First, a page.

Apparently there is a huge new controversy about a TV show debuting in a couple of months on Netflix, a show based on the 2014 indie film "Dear White People."
Now I saw the movie and am looking forward to the TV series (though I'm not so sure it will be as effective without Tessa Thompson in the lead: she had the perfect comic snarkiness for the role). Frankly, I loved the movie. It was very funny and at the same time a pretty important values lesson. It's not a "comfortable" movie; it's not supposed to be. It's about racism in America in what was alleged to be a "post-racial" era (2014, during Obama's Presidency). The main character, the ironically named Sam White, has a radio show on the college station during which she makes such pronouncements as "Dear white people, this just in: Dating a black person to piss off your parents is a form of racism." Her comments are generally humorous but always within her snark there is an element of anger: why at this time in history do I still need to tell you people this stuff?
In the trailer for the TV show, Sam calls out frat partiers dressing in blackface, which were the actual events that stimulated the movie in the first place. In this Trumpian era, when the KKK and neo-Nazis have somehow been elevated into the mainstream, when we can already see civil rights being rolled back for immigrants and LGBT+ people by Presidential fiat, when our nation's public schools are now under the control of someone whose goal is to make them more Godly (sounds great for minority students who don't fit within the fundamentalist Christian mainstream, doesn't it?), when we've followed the most diverse cabinet ever with the least diverse one in several Presidencies, when the majority of white America truly does not understand why a movement like BLM is needed and thinks it is some kind of domestic terrorist thing...when it is 2017 and we are seemingly more divided into a "white America" and a "black America" than we've been in decades...my God, why would we NOT need a show like this?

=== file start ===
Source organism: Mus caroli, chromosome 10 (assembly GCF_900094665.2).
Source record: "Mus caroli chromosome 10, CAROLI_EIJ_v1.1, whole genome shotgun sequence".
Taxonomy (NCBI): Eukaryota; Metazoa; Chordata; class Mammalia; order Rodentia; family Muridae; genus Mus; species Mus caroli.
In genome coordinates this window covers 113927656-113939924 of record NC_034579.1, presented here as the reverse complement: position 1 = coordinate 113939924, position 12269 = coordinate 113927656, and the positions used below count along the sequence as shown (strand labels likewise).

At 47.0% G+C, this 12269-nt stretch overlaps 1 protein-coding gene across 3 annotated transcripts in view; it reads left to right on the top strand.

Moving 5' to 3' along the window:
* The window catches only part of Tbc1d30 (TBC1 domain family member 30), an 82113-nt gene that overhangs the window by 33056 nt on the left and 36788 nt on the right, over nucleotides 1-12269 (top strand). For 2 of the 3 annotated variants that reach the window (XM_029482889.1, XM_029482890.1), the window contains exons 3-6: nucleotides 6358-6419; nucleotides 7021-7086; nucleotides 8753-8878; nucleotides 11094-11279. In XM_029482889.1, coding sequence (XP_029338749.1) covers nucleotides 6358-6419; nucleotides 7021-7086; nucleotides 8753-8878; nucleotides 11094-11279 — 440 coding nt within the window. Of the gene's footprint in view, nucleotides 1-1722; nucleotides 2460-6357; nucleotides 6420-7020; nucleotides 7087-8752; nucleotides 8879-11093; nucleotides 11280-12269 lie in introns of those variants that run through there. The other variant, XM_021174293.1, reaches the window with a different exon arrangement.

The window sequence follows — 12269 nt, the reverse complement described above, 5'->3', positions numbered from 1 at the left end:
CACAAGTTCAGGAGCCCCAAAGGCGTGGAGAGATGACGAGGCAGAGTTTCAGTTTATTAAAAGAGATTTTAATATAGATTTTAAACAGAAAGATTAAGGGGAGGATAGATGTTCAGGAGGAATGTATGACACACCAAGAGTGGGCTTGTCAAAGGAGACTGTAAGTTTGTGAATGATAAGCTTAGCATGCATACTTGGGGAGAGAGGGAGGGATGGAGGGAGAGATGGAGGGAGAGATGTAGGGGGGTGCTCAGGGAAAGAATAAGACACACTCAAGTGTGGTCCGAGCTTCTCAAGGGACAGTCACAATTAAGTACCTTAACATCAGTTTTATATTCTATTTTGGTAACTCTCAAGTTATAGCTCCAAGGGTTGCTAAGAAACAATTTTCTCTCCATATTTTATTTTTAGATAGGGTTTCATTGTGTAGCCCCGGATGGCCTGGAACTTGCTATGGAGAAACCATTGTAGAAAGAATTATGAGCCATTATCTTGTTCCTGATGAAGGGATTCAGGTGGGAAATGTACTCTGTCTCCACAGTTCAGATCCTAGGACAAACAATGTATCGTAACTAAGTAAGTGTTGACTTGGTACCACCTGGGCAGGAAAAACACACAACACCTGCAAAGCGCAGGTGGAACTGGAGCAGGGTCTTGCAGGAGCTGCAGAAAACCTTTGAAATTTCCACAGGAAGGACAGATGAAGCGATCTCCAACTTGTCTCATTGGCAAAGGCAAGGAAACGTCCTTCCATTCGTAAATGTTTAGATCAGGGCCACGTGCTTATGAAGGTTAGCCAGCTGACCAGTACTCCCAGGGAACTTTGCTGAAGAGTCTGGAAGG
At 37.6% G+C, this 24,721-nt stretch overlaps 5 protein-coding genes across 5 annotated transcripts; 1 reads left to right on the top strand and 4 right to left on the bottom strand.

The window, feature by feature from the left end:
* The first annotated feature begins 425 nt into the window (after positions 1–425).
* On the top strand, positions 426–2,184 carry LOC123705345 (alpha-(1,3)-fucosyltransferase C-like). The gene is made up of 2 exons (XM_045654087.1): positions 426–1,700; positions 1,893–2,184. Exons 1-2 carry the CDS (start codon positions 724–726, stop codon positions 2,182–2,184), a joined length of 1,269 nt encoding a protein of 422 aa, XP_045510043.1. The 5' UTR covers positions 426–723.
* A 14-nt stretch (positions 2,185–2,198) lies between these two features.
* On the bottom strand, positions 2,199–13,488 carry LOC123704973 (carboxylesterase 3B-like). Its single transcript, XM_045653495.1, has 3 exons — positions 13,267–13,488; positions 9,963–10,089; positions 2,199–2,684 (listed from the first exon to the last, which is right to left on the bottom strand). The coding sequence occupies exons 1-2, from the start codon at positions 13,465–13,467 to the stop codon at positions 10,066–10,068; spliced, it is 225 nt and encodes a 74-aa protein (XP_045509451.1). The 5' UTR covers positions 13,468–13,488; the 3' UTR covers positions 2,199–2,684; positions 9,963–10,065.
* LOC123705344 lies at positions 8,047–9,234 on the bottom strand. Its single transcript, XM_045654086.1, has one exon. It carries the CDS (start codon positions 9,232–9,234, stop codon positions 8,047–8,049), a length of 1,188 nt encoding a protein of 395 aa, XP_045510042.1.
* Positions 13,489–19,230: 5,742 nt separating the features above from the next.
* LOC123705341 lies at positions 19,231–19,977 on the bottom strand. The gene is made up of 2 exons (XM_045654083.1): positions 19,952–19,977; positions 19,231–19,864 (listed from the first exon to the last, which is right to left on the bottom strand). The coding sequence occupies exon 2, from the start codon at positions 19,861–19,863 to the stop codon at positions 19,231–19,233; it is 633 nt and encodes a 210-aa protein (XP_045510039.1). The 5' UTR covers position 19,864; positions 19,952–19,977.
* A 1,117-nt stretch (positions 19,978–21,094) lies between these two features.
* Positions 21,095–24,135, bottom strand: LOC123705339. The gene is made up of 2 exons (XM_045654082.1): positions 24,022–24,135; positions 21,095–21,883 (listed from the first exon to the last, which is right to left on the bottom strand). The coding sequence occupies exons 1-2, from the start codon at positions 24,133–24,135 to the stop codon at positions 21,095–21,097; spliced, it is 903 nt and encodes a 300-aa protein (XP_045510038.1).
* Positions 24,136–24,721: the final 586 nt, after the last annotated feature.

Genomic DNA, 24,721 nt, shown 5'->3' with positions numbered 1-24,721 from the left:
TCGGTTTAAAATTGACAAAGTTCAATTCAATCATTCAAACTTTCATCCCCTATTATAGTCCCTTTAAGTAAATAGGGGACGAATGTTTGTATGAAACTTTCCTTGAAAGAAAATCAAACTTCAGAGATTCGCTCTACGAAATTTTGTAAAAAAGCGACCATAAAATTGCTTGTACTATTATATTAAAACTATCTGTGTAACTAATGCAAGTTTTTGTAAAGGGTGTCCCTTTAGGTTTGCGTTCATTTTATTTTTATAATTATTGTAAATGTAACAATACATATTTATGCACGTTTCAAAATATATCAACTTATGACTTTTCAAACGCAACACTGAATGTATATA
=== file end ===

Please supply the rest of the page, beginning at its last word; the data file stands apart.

Just look at the response from the right to the show's very existence: there is actually a movement to #boycottNetflix because of it! Because of a paid streaming network's television program, one that most of the country doesn't even have access to and those with access may never have even known about, let alone watched. (Now, of course, with the controversy, the right ironically has guaranteed better ratings for the show.) All of which leads to the simple and obvious question: WHY? What causes such an emotional and outsized response? What is the right afraid of? If the show's depiction of white people is so incredibly wrong, it should sink under its own misinformed weight, shouldn't it? Or are they afraid that the show is actually revealing an ugly truth that they'd really just rather not talk about?
You know what? We need to talk about this truth. We need to talk about why race relations in this country are so totally screwed up. We need to talk about why, the second a black man was elected President, it so freaked out the white establishment that they decided to abandon any pretense of governing and make limiting him to a single term their one and only agenda. Not only that, but a significant part of the country joined them in feeling this way. Why? For all the "post-racial" talk, we quickly learned that what we actually had was a country in which racism simmered just below the surface and had, perhaps for decades, been waiting for something to cause it to boil over. Well, it's boiling over, people. And if a satire like "Dear White People" can help us to examine it, GOOD! Because something definitely needs to help us. We don't seem to be doing it on our own.